Reed Blankenship is Philly's real-life 'Rocky'
From Nick Saban's "slap in the face" to a tibia sticking out of his skin, the undrafted rookie safety has a story this entire city can love. Now, "Ghost" has one final scene to write.
Finally, it was time to meet the messiah himself.
That’s how Nick Saban is viewed in the state of Alabama. Reed Blankenship grew up in the heart of the bible belt — Lester, Ala., is a town pushing 200 residents — and the Crimson Tide playing in national championships is as guaranteed as Sunday morning’s eucharist. A press-conference podium might as well serve as an altar for this 5-foot-6 deity. Football itself transformed into a religious experience since he arrived as head coach.
“It’s Jesus,” Blankenship explains, “and then Nick Saban. That’s how everybody looks at it in Alabama.”
At a very young age, Blankenship chose to root for Alabama, not Auburn, and never missed a game. He vividly remembers playing catch with his Dad during halftime and “living and dying” by the outcome. List off a few names from his childhood — A.J. McCarron, Eddie Lacy, T.J. Yeldon — and his face still glows. “Yes! Yes!” he says, before adding more legends. “Trent Richardson! Mark Ingram!” This was before he owned a cell phone, so Blankenship could not wait to rush back to school each Monday to talk trash to Auburn fans.
Lunchtime was the best. He’d post up and relive every touchdown.
So imagine Blankenship’s excitement level when Saban invited him to a summer camp before his senior year of high school. He was one of five or six high schoolers to receive this honor for this particular camp on Alabama’s practice fields. That is, each kid ripped through individual testing for the coaches — Blankenship was running in the 4.4’s all summer, too. And after joining the larger group for 7-on-7 and 1-on-1 drills — working out as a safety — it was time for the big moment. The chance for these invitees to meet the messiah. Alabama moved them to a separate field and Blankenship started to feel special.
I’m going to shake The Dude’s hand, he told himself. Blankenship was on site with Mom and Dad.
Saban approached Blankenship, shook his hand, shook his parents’ hands and… peace. That was it. He left. He could not have shown less interest if he tried. What stung most was that Saban immediately had a full-blown conversation with the high-school prospect right beside him.
“So I’m like, ‘OK. I’m not worth anything to you right now? Alright. Bet,’” Blankenship says. “It was a slap in the face. After that day, my interest in Alabama went straight down. It killed me, honestly.”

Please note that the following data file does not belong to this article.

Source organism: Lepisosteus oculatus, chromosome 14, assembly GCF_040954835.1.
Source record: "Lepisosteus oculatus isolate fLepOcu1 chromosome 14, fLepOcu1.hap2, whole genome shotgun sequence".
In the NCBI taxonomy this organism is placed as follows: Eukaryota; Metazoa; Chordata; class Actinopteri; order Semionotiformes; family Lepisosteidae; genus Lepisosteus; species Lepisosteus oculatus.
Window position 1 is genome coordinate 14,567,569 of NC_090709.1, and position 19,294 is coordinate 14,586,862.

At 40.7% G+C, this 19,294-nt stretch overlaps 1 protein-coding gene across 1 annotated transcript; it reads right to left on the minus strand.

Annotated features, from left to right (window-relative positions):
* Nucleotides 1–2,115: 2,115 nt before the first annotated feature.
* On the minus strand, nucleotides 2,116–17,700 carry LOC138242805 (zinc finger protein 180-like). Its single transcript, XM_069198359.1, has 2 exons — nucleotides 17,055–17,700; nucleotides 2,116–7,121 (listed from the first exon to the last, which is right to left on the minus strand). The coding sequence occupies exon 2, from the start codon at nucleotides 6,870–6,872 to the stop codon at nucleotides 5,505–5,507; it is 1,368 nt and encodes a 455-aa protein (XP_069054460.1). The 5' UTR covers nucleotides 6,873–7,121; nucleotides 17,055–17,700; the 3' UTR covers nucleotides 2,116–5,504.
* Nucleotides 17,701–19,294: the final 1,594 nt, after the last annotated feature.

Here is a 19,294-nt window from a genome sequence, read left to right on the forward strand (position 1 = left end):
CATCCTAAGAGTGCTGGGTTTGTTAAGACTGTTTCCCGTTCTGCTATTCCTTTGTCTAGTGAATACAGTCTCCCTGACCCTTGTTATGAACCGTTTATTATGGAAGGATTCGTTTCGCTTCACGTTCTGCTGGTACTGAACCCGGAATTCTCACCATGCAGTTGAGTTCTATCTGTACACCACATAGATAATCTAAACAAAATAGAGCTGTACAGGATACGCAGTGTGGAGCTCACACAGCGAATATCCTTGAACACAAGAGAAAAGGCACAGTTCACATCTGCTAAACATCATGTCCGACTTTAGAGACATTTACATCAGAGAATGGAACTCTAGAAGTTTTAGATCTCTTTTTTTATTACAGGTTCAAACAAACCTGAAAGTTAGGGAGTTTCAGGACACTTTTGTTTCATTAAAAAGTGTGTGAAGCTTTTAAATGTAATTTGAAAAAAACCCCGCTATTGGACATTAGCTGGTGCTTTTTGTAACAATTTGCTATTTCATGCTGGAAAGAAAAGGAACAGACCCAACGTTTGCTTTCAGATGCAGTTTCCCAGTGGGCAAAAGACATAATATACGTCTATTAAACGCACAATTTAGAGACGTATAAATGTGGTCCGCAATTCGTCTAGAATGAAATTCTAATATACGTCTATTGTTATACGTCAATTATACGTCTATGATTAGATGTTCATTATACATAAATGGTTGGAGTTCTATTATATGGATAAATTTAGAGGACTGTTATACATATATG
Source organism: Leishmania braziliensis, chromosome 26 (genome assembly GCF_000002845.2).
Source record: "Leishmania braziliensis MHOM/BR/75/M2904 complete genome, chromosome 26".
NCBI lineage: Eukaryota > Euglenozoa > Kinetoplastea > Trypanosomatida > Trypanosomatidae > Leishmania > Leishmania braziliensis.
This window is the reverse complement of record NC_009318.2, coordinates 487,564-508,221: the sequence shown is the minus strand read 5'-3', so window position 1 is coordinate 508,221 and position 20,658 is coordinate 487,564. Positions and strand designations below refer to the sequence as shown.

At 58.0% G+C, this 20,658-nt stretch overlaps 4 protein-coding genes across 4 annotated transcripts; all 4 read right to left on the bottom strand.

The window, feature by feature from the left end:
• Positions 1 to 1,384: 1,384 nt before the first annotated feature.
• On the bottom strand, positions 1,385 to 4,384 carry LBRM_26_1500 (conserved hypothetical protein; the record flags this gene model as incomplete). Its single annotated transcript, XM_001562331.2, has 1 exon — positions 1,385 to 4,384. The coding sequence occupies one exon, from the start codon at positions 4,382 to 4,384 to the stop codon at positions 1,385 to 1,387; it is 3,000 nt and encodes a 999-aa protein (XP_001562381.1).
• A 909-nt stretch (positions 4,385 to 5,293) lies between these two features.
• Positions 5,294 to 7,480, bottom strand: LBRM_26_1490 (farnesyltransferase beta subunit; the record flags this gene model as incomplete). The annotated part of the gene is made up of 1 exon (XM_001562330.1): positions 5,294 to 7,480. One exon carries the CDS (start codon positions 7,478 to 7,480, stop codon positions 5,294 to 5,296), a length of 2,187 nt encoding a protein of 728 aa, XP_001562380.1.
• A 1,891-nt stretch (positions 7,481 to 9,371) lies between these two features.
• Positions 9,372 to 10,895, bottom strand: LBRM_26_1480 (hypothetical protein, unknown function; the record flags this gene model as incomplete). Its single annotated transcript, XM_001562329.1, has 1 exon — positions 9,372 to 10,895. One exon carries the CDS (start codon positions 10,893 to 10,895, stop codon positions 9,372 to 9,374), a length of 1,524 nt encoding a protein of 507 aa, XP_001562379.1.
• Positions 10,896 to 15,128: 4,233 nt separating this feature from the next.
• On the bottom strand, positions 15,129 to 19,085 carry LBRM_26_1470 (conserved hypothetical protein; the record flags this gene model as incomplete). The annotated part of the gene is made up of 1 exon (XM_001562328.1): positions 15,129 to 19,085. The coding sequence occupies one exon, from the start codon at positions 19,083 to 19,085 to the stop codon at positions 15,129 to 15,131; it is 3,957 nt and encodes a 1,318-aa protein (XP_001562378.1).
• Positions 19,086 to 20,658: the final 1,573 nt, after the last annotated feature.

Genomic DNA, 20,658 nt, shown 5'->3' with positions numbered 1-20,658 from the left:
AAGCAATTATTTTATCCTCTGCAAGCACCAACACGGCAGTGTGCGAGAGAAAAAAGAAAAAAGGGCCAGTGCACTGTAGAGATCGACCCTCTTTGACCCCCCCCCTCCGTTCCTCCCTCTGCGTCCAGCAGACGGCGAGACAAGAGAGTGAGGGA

He couldn’t get any small talk out of the coach whatsoever. There was literally nothing discussed. Only a hello, a goodbye and a “we’ll be in contact” that clearly meant Reed wasn’t on Alabama’s radar.
“He might as well of slapped me in the face,” Blankenship adds. “I would much rather have that. Like c’mon, man.”
Thinking back, Blankenship cannot remember which prospect Saban preferred on this speed date. Mostly because it wasn’t the other high-schoolers he was concerned with at this point. His blood boiled. His anger rose. He was worried about one man and one man only: Saban. In that exact moment, a coach he had worshipped his entire childhood became a singular source of motivation.
“I was just staring him down through the back of his head honestly,” he says. “I was like, ‘I cannot believe you just did that.’”
It was at this precise moment that somewhere off in the distance the guitar riff to Eye of The Tiger began to strum.
Reed Blankenship is Philly’s own, real-life “Rocky.” On to Phoenix, the undrafted rookie safety is polishing off the first volume of what he hopes becomes a full-fledged anthology. This tale has everything that made Rocky Balboa. Humble roots. He baled hay through high school. An antagonist. Saban’s slight essentially sent Blankenship to his own gym for his own training montage. Adversity. In college, he broke his leg in grotesque fashion, and the aftermath was even worse. Blankenship spiraled into depression. An epic comeback. He has now reached the point of the movie we all love, his own final scene vs. Apollo Creed.
The 6-foot-1, 230-pounder is stepping into the Super Bowl LVII ring for the Philadelphia Eagles.
How he got to this point is turbulent, yet inspiring and best of all? Completely devoid of Hollywood hyperbole.
Blankenship made the team as an undrafted rookie in camp, was inactive for six of Philly’s first seven games, and then played a critical role down the stretch. When safety Chauncey Gardner-Johnson went down, Blankenship stepped in. He started five games and earned himself a role in sub-packages. In the six games he played at least 70 percent of the snaps, Blankenship totaled 34 tackles, picked off a four-time MVP and won the hearts of all in the City of Brotherly Love.
A few nicknames have popped up on social media. It’s “Ghost” he loves most. Indeed, Blankenship is the rarest of rare species in the NFL wilderness as a — gasp! — Caucasian safety. There haven’t been many white defensive backs patrolling the secondary the last two decades, period. Blankenship knows this is a big reason why he’s always overlooked, and he loves it. He wants Kansas City’s Patrick Mahomes to step up to the line of scrimmage Sunday night at State Farm Stadium, see No. 32 deep and send a wide receiver directly at him.